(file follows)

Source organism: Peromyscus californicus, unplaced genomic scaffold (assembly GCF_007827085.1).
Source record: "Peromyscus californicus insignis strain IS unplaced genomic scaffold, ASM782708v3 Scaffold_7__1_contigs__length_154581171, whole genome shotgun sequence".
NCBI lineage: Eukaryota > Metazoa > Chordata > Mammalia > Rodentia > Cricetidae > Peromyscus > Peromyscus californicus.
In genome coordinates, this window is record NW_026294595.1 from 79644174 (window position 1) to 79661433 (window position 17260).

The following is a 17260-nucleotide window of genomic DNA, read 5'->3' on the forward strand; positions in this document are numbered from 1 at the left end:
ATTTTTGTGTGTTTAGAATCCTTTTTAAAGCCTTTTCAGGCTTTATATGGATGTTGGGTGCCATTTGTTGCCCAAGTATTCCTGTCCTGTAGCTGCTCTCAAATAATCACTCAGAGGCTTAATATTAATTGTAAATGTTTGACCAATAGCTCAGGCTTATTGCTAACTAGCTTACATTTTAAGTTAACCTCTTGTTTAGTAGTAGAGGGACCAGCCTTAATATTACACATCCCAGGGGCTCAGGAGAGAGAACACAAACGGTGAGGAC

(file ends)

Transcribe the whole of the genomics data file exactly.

Source organism: Peromyscus californicus, unplaced genomic scaffold (assembly GCF_007827085.1).
Source record: "Peromyscus californicus insignis strain IS unplaced genomic scaffold, ASM782708v3 Scaffold_7__1_contigs__length_154581171, whole genome shotgun sequence".
NCBI lineage: Eukaryota > Metazoa > Chordata > Mammalia > Rodentia > Cricetidae > Peromyscus > Peromyscus californicus.
In genome coordinates, this window is record NW_026294595.1 from 79644174 (window position 1) to 79661433 (window position 17260).

The following is a 17260-nucleotide window of genomic DNA, read 5'->3' on the forward strand; positions in this document are numbered from 1 at the left end:
ATTTTTGTGTGTTTAGAATCCTTTTTAAAGCCTTTTCAGGCTTTATATGGATGTTGGGTGCCATTTGTTGCCCAAGTATTCCTGTCCTGTAGCTGCTCTCAAATAATCACTCAGAGGCTTAATATTAATTGTAAATGTTTGACCAATAGCTCAGGCTTATTGCTAACTAGCTTACATTTTAAGTTAACCTCTTGTTTAGTAGTAGAGGGACCAGCCTTAATATTACACATCCCAGGGGCTCAGGAGAGAGAACACAAACGGTGAGGAC